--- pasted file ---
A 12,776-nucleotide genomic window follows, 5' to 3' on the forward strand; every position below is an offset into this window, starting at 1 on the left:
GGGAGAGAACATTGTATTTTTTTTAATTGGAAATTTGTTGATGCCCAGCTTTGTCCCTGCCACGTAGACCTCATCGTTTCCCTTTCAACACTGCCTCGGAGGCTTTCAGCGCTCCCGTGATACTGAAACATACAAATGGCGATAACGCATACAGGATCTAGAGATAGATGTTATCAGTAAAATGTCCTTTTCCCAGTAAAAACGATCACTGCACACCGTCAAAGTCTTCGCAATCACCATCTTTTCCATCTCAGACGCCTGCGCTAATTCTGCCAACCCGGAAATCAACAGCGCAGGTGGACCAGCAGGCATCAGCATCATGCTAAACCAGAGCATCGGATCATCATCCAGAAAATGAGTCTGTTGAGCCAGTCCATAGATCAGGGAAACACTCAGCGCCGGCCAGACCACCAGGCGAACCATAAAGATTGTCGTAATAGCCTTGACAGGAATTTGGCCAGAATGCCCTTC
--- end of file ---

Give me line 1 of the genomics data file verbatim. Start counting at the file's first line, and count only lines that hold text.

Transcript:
A 12,776-nucleotide genomic window follows, 5' to 3' on the forward strand; every position below is an offset into this window, starting at 1 on the left: